Fluids - Pressure

  • Thread starter k3N70n
  • Start date
  • #1
67
0

Homework Statement



A research submarine has a 10.0 -diameter window 8.90 thick. The manufacturer says the window can withstand forces up to 1.10×10^6 . What is the submarine's maximum safe depth?

The pressure inside the submarine is maintained at 1.0 atm.

Homework Equations


p=F/A
p=p(not) + ρgd
A=Pi*r^2

The Attempt at a Solution



p = Fmax/A = Fmax/A = 1.1*10^6/(Pi * 0.05^2) = 1.40*10^8 Pa

p=p(not) + ρgd
1.40*10^8 = 101300 + 1030*9.81*d --> d= 13851m

I must be making some sort of error in understanding the theorey of this question. Any help would be greatly appriciated. Thank you kindly.

Kenton
 

Answers and Replies

  • #2
Andrew Mason
Science Advisor
Homework Helper
7,663
385

Homework Statement



A research submarine has a 10.0 -diameter window 8.90 thick. The manufacturer says the window can withstand forces up to 1.10×10^6 . What is the submarine's maximum safe depth?

The pressure inside the submarine is maintained at 1.0 atm.

Homework Equations


p=F/A
p=p(not) + ρgd
A=Pi*r^2

The Attempt at a Solution



p = Fmax/A = Fmax/A = 1.1*10^6/(Pi * 0.05^2) = 1.40*10^8 Pa

p=p(not) + ρgd
1.40*10^8 = 101300 + 1030*9.81*d --> d= 13851m

You do not have to include the atmospheric pressure in your analysis. This is because at the surface the pressure is the same on the inside as outside so the net force is 0. As the submarine descends, the force on the window is due to water depth:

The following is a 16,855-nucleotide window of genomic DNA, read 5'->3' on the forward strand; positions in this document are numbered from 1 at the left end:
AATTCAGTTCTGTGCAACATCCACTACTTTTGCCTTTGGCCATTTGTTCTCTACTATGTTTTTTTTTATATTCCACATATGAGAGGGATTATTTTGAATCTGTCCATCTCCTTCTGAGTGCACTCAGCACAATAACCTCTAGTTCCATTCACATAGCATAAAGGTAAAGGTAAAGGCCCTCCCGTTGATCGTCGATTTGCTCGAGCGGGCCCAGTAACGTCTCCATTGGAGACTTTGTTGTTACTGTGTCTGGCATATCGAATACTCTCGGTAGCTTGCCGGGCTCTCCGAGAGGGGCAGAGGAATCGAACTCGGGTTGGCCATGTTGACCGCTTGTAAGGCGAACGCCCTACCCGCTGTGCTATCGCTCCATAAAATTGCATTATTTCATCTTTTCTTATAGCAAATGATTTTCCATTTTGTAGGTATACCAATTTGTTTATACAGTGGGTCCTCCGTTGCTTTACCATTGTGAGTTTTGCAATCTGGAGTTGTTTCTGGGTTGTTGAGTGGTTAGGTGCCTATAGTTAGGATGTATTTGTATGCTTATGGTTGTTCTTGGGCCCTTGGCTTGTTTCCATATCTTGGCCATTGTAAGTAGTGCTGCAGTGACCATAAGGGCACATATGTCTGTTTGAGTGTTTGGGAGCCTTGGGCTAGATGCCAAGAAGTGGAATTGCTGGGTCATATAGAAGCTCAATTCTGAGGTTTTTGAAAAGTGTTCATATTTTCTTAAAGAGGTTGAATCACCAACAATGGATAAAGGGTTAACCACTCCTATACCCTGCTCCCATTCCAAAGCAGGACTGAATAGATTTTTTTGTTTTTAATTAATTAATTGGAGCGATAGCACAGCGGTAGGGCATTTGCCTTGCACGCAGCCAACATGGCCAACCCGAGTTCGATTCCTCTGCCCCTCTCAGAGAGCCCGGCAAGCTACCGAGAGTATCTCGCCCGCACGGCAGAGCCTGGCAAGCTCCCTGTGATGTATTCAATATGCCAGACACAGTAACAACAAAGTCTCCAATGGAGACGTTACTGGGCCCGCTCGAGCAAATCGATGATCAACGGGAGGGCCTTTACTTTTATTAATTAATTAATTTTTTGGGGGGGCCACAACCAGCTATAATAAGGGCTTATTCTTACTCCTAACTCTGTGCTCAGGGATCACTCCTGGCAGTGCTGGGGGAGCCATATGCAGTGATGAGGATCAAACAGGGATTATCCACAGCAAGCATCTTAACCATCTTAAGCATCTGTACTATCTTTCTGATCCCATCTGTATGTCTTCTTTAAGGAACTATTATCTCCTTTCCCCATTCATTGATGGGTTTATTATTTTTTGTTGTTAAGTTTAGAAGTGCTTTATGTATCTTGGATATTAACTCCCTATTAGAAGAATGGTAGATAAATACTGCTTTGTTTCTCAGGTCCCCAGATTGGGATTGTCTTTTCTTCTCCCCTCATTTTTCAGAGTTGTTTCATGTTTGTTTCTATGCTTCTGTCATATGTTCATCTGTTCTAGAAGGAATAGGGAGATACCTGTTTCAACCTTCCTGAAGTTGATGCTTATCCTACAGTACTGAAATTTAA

[tex]F = \rho gdA[/tex]

[tex]d = F_{max}/\rho gA[/tex]

I assume the maximum force is 1.10e6 N. Your answer should be about 10 m. deeper.

AM
 
  • #3
67
0
Well I worked it out that way and got 13861 as you said though that is still wrong.

I just emailed my prof and it he gave me this hint
The given maximum force would be the net force taking into account the atmospheric pressure inside and the water outside." It looks like you are only considering the inward force from the ocean water, not the outward force due to the air pressure inside.

I'm not sure exactly how to proceed from here. Though I'll be working on it.
 
  • #4
177
1
I agree with Andrew, that the sub's internal pressure should cancel out with the atmospheric pressure. Is there something amiss?
 
  • #5
Andrew Mason
Science Advisor
Homework Helper
7,663
385
Well I worked it out that way and got 13861 as you said though that is still wrong.

I just emailed my prof and it he gave me this hint

I'm not sure exactly how to proceed from here. Though I'll be working on it.
You can add the sea-level atmospheric pressure (1 atm) to the water pressure to find the total outside pressure at at depth and then subtract the inside atmospheric pressure (1 atm) to find the net pressure on the window (and multiply by the window area to find the inward force on the window). The result is that the net force is just the pressure from the water x area of the window ([itex]\rho gdA[/itex]).

I get a slightly different answer than you do, using your figures:

[tex]d = F/\rho gA = 1.10e6/1030*9.81*3.14*.05^2 = 13868 m[/tex].
To an accuracy of three significant figures the correct answer would be 13900 m.

AM
 
Last edited:
  • #6
67
0
Thanks. I really wasn't understanding last night. I good nights rest was the best answer. Thanks for all your help.

Kenton
 

Related Threads on Fluids - Pressure

  • Last Post
Replies
1
Views
1K
  • Last Post
Replies
5
Views
2K
  • Last Post
Replies
1
Views
2K
  • Last Post
Replies
16
Views
2K
  • Last Post
Replies
1
Views
2K
  • Last Post
Replies
3
Views
1K
  • Last Post
Replies
5
Views
3K
  • Last Post
Replies
5
Views
4K
  • Last Post
Replies
3
Views
1K
  • Last Post
Replies
1
Views
2K
Top